So, here I am…new work, new home, new commitment to living completely. All that includes a renewed sense of purpose for Bailey WorkPlay and The Alchemy of Soulful Work starting with a site redesign. If you’re reading from Bloglines or another rss reader, come and take a look (c’mon, click here…I didn’t do all that work for nothing). In addition to what’s already there, I’ll be adding in some cool functionality that should add to the reading experience.

Friends and readers, sorry I’ve been gone for so long…it’s good to be back. Again, we all take this journey together. Let’s be the heroes and heroines of our adventures.

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Our Now Is All We Have

When God wants you to follow a particular path, God will clear all obstacles from your way.

This belief has occupied my mind these past few weeks. In this short span of time, we managed to get our current house under contract and have an offer accepted on our top home in Austin, TX. So, as of August 1, we will be official Texans and Austinites.

Yet, even though most of these things easily fell into place, we did (and still do) experience some nail-biting and gut-wrenching episodes surrounding financing and repairs on our present home. I must admit that there have been more than a few times when my wife and I looked back on our decision to move and asked whether it was the right decision. Was our determination to move to another state 1500 miles away justified? Or was it a semi-delusional dream for new adventure and a better way of life? Of course, these are the questions we ask in our darker hours…but, when we reenter the light we know that this is the right path and that Austin has always been preparing to accept us. In the end, we recognize that these past few months have been an exercise in faith.

Still, it’s almost impossible to not obsess over all the details and the potential areas where things could go wrong. Fortunately, I received a trackback from Halina Goldstein who writes a blog called The Inner Travel Journal. Wandering through her blog, I discovered a post called Obsessions that really spoke to me. She writes of how we neglect the present by overfocusing on the past and the future:

Each moment is potentially exploding with energy, creativity and significance. Exactly how this I cannot say, but I know that it’s true. And the more I’m willing to let go of empty thoughts about something in the future that may or may not come true (and they will never come true exactly as I’ve imagined them anyhow), the more I’m willing to simply RESPECT THIS VERY MOMENT, NOW, the more I will enjoy my journey.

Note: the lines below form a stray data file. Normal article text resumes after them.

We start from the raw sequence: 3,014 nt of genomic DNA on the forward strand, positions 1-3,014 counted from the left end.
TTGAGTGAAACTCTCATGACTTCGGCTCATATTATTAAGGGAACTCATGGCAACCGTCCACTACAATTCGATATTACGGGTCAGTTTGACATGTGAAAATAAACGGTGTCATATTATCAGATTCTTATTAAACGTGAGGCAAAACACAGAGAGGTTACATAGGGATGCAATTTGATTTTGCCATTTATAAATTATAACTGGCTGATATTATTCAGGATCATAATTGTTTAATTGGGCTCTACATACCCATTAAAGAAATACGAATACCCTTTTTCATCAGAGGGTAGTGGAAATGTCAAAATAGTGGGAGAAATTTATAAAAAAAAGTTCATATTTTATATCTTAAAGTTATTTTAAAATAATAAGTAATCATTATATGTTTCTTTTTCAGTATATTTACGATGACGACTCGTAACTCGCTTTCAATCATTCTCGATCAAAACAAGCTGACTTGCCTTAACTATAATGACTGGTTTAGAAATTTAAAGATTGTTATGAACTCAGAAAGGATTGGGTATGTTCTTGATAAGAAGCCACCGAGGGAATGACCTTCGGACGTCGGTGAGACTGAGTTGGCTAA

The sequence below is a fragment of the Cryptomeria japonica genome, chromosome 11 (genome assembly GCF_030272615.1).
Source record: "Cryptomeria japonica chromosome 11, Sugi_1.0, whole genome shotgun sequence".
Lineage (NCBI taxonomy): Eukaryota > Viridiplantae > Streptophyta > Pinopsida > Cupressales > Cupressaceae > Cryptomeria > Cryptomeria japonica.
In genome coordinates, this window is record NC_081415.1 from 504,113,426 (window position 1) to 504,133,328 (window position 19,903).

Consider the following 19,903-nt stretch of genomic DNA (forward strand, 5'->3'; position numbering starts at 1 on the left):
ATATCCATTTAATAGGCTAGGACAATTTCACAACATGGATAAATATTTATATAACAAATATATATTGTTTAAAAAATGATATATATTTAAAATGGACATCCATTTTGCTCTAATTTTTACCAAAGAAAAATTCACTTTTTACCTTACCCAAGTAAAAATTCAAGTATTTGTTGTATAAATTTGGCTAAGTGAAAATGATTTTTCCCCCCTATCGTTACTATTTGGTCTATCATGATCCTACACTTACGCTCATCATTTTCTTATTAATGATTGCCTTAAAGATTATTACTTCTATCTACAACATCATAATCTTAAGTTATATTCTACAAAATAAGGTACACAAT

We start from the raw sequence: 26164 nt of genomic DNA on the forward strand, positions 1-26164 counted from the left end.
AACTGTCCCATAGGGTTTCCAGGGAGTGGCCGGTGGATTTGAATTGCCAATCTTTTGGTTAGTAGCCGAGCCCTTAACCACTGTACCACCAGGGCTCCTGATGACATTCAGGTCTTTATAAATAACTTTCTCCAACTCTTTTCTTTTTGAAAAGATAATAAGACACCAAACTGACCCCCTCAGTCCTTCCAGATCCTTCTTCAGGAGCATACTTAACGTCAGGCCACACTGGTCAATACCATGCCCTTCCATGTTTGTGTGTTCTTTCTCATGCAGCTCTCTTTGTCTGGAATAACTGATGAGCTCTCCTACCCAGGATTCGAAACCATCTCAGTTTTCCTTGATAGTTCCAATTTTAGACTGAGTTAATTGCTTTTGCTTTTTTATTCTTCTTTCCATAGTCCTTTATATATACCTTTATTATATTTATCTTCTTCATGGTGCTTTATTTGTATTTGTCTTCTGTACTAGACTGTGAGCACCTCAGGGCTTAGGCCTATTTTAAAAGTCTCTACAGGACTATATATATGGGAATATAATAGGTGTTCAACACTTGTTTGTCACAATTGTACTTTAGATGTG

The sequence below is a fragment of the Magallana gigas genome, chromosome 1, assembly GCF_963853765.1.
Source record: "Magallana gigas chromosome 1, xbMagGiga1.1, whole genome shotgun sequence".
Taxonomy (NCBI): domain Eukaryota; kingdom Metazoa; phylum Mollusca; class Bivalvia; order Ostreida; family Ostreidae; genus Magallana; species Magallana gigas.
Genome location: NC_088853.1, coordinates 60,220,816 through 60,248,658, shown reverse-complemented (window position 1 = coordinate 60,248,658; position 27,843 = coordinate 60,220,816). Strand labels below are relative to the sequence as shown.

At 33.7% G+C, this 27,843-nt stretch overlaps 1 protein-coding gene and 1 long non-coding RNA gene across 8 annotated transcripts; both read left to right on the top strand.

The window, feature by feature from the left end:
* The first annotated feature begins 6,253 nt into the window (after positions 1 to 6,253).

It’s a beautifully stated reminder for us to slow down, breathe, and get present. After all, that’s all we really have that’s real.

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Finding Purpose Is The Journey

Ever have the thought that the sooner you find your purpose in life, the happier you’ll feel? It’s kind of like our unique sense of purpose is the final piece to the puzzle of life and once it locks into place…well then we can check that one off the list and then really start living.

I admit this trap is hard not to fall into at times. And when you do, it’s always nice to have someone help you climb out. For instance, I like what Patricia Soldati writes in her article, Finding Purpose: Don’t Let It Get You Down:

Purpose is not a thing, or a goal to be achieved. Maybe it’s your workor maybe not. It lives on no one’s timetable and defies any systemic approach that says, “At the end of this lesson, you will be able to”

In fact, the more you hard-core it — set your mind to finding it — the more elusive it becomes. You end up chasing away that which you most want to embrace in your life.

She then lists four ways to reconsider the journey of finding purpose. My big takeaway? Number 2: Find it outside of your own needs. Sometimes I get so wrapped up in my own sense of self-exploration, I forget that the answers to the really big questions just might exist outside of myself.

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Giddyup Cowboy…We’re Moving To Texas

Yep, the Bailey clan is moving to the Lone Star State. Austin, to be particular. After nearly a decade in Washington DC, we say “adios” to the area (as well as gridlocked traffic, long commutes, skyhigh real estate, etc., etc.) toward the end of July.